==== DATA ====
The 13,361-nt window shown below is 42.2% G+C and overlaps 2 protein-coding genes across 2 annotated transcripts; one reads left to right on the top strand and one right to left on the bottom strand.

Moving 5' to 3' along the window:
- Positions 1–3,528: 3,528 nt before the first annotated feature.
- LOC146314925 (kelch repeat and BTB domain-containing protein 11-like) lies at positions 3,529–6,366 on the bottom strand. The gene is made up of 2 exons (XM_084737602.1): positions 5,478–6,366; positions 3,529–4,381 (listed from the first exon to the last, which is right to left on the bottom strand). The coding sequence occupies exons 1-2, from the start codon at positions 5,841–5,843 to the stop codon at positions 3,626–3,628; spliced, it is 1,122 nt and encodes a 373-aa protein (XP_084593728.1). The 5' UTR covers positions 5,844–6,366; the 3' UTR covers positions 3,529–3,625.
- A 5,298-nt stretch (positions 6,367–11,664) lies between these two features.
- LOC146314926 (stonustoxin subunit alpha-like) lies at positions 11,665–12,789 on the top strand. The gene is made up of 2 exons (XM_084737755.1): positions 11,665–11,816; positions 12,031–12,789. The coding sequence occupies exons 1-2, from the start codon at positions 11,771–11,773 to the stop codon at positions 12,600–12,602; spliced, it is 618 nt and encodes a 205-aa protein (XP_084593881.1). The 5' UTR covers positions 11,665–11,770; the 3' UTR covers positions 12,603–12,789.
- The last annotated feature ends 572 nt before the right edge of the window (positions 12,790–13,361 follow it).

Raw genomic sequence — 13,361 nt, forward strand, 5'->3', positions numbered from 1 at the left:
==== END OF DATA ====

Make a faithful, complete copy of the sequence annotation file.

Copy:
The 13,361-nt window shown below is 42.2% G+C and overlaps 2 protein-coding genes across 2 annotated transcripts; one reads left to right on the top strand and one right to left on the bottom strand.

Moving 5' to 3' along the window:
- Positions 1–3,528: 3,528 nt before the first annotated feature.
- LOC146314925 (kelch repeat and BTB domain-containing protein 11-like) lies at positions 3,529–6,366 on the bottom strand. The gene is made up of 2 exons (XM_084737602.1): positions 5,478–6,366; positions 3,529–4,381 (listed from the first exon to the last, which is right to left on the bottom strand). The coding sequence occupies exons 1-2, from the start codon at positions 5,841–5,843 to the stop codon at positions 3,626–3,628; spliced, it is 1,122 nt and encodes a 373-aa protein (XP_084593728.1). The 5' UTR covers positions 5,844–6,366; the 3' UTR covers positions 3,529–3,625.
- A 5,298-nt stretch (positions 6,367–11,664) lies between these two features.
- LOC146314926 (stonustoxin subunit alpha-like) lies at positions 11,665–12,789 on the top strand. The gene is made up of 2 exons (XM_084737755.1): positions 11,665–11,816; positions 12,031–12,789. The coding sequence occupies exons 1-2, from the start codon at positions 11,771–11,773 to the stop codon at positions 12,600–12,602; spliced, it is 618 nt and encodes a 205-aa protein (XP_084593881.1). The 5' UTR covers positions 11,665–11,770; the 3' UTR covers positions 12,603–12,789.
- The last annotated feature ends 572 nt before the right edge of the window (positions 12,790–13,361 follow it).

Raw genomic sequence — 13,361 nt, forward strand, 5'->3', positions numbered from 1 at the left: